Editorial Notes

Paradox of free education: Kathmandu Post

The paper says there will be no impetus to improve the facilities of public educational institutions as long as politicians continue to profit from private ones .

Students at the Shree Saraswati Secondary School in Nepal on June 22, 2022. ST PHOTO: DESMOND FOO

KATHMANDU (THE KATHMANDU POST/ASIA NEWS NETWORK) - There is no vaguer idea of free education than what is reflected in the Nepali system.

While the constitution ensures free and compulsory education, government schools in Nepal haven't been able to operate in a manner that would guarantee schooling at no cost. In an example of a government school cited in the Post, of the 151 teachers that serve a total of 3,200 students, only 40 teachers are hired directly by the government.

This means that the salaries of the remaining 111 teachers need to be covered through donations from parents and guardians, which technically turns a non-fee-paying government school into a fee-paying school.

It is one thing to insert appealing words in the constitution to talk about the essence of free and compulsory education, but quite the other to be unable to provide funds to pay teachers' salaries. The blame needs to be shouldered by the government for not prioritising equality in education.

While the authorities promised to earmark 20 per cent of the national budget for education, they set aside a little less than 11 per cent under this heading in the current fiscal year's total budget of Rs1.793 trillion (S$19.62 billion). And even though most of this money goes towards paying salaries, schools are grappling with an unusual shortfall making them dependent on hand-outs from guardians and parents.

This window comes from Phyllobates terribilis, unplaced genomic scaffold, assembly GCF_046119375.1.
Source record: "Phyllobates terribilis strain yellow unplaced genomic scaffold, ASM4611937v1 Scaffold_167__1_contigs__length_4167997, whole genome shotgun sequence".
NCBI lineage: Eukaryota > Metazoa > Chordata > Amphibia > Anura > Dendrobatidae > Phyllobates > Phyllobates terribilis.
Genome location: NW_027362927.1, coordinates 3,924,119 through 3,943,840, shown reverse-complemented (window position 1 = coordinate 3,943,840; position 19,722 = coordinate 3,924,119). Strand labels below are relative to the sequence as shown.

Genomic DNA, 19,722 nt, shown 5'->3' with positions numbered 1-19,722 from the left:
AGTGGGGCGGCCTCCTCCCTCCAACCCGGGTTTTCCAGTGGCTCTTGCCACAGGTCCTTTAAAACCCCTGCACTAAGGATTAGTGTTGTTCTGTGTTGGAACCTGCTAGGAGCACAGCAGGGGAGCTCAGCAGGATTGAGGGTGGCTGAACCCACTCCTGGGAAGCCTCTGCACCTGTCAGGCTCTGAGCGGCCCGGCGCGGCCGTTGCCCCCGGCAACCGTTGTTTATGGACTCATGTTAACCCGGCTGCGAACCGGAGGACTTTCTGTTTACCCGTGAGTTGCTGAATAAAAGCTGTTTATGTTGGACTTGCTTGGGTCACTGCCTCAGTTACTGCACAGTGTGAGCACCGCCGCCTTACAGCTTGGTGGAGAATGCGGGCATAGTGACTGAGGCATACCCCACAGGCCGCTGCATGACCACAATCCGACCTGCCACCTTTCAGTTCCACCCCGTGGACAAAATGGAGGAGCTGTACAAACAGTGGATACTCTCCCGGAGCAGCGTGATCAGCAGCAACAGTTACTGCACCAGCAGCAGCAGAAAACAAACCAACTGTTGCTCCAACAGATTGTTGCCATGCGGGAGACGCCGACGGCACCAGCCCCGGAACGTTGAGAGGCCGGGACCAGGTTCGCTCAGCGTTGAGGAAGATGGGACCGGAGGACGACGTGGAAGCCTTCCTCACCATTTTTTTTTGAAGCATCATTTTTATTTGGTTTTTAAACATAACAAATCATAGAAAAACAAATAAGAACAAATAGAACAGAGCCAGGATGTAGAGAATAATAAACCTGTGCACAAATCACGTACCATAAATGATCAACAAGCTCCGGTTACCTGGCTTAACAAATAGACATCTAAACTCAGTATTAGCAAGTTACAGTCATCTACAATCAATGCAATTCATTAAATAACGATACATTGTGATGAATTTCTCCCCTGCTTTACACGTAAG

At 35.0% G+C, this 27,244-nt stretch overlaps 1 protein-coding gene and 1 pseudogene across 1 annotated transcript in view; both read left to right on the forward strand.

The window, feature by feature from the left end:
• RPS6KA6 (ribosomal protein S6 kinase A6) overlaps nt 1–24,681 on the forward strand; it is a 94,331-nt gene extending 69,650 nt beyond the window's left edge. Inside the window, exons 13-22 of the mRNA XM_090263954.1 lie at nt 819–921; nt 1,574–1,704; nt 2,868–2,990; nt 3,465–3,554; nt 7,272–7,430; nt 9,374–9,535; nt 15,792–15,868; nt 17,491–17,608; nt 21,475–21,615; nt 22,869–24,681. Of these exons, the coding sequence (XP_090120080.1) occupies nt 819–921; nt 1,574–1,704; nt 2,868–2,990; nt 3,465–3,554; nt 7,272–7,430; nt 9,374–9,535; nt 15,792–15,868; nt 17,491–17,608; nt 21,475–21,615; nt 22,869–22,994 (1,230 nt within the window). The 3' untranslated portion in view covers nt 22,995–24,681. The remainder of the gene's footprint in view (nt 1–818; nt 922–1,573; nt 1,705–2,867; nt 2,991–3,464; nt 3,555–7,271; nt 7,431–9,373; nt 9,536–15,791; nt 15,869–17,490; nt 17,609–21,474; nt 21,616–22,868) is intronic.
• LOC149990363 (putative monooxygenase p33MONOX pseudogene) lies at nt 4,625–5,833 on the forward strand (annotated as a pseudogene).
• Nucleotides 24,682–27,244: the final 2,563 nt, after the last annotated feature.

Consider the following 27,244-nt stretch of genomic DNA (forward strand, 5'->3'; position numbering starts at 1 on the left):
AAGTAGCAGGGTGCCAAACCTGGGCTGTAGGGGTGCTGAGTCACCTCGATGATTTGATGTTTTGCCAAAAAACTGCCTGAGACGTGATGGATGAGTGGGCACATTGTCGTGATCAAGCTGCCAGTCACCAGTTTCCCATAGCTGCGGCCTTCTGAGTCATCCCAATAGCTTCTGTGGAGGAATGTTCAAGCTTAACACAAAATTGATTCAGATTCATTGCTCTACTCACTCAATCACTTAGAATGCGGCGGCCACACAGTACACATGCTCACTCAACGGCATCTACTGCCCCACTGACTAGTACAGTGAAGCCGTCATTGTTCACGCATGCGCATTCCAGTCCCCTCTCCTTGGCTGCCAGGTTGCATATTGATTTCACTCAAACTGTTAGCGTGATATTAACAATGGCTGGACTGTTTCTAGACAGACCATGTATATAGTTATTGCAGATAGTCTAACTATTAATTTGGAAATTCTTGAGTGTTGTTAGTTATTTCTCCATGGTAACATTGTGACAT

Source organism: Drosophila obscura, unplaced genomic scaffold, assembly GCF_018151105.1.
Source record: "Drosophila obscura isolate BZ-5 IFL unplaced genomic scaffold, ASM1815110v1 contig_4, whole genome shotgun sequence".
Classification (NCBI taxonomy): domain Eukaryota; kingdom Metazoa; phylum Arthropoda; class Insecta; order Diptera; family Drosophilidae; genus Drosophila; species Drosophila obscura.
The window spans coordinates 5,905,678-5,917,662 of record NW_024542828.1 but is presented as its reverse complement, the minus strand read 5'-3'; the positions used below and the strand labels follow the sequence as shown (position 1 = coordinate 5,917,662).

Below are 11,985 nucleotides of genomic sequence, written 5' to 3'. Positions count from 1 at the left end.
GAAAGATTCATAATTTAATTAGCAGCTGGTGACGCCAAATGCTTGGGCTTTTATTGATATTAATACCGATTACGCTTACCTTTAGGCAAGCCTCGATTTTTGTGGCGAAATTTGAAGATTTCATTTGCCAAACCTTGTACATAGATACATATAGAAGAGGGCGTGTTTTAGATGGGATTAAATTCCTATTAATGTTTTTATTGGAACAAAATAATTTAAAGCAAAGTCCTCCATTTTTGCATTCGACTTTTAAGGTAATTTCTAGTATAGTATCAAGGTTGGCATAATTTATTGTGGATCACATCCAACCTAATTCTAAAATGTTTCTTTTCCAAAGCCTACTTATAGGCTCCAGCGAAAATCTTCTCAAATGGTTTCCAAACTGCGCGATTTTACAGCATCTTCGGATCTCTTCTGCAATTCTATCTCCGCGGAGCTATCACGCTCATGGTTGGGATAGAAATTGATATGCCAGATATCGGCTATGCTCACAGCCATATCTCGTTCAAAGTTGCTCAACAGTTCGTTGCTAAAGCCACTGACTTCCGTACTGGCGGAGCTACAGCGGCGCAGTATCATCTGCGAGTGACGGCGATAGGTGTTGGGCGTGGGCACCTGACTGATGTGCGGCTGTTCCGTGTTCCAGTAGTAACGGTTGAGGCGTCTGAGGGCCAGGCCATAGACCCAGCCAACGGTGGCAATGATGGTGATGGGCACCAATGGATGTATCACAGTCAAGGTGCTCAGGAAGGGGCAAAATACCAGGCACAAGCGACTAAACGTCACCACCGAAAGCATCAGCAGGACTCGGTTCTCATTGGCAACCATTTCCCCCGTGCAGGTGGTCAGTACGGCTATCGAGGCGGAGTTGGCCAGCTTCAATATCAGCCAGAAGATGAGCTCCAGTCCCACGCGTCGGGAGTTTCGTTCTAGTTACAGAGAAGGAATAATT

This toxic concoction of relying partly on the government and covering the shortfall with donations raises the issue of staff motivation who are not just dealing with low pay scales, but more often than not, are being paid nothing at all in case of a funding deficit.

The authorities need to understand that keeping the teachers and school staff financially insecure will undoubtedly directly impact the morale of the students, causing an adverse effect on the quality of output. Quality free education can equip children and allow them to compete for life's opportunities fairly.

To improve the overall quality of education in the country, the government should immerse itself in the cause of hiring the best minds to pique the senses of curious young pupils. But improving and promoting the quality of public education hasn't been the government's priority. The mushrooming of private educational institutions over the past few decades has pushed the country towards further social inequality.

Little has been done over the years to formulate a Federal Education Act which would help define the responsibilities of the various tiers of government and facilitate the distribution of resources.

Even as we wait for the passage of federal laws, no good will ever come out of well-defined laws as long as the politicians continue to suffer from a moral deficit. Hence the priority should be to shun any acts that would encourage petty personal gain at the expense of the greater good.

While the promise to provide for the public has long been overdue, there will be no impetus to improve the facilities of public educational institutions as long as politicians continue to profit from private educational institutions.

  • The Kathmandu Post is a member of The Straits Times media partner Asia News Network, an alliance of 22 news media entities.

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